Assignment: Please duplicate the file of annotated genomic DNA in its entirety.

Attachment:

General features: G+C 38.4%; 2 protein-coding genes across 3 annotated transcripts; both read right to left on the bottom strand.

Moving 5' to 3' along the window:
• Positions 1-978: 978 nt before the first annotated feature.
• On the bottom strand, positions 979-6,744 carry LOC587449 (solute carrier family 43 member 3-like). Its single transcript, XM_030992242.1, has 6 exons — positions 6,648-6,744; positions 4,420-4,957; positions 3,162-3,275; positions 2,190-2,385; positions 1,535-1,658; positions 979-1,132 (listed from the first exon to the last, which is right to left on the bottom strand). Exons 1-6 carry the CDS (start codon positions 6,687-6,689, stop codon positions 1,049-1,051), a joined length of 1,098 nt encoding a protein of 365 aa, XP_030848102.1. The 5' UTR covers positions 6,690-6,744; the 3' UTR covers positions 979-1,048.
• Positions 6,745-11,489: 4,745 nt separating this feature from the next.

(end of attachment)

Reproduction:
General features: G+C 38.4%; 2 protein-coding genes across 3 annotated transcripts; both read right to left on the bottom strand.

Moving 5' to 3' along the window:
• Positions 1-978: 978 nt before the first annotated feature.
• On the bottom strand, positions 979-6,744 carry LOC587449 (solute carrier family 43 member 3-like). Its single transcript, XM_030992242.1, has 6 exons — positions 6,648-6,744; positions 4,420-4,957; positions 3,162-3,275; positions 2,190-2,385; positions 1,535-1,658; positions 979-1,132 (listed from the first exon to the last, which is right to left on the bottom strand). Exons 1-6 carry the CDS (start codon positions 6,687-6,689, stop codon positions 1,049-1,051), a joined length of 1,098 nt encoding a protein of 365 aa, XP_030848102.1. The 5' UTR covers positions 6,690-6,744; the 3' UTR covers positions 979-1,048.
• Positions 6,745-11,489: 4,745 nt separating this feature from the next.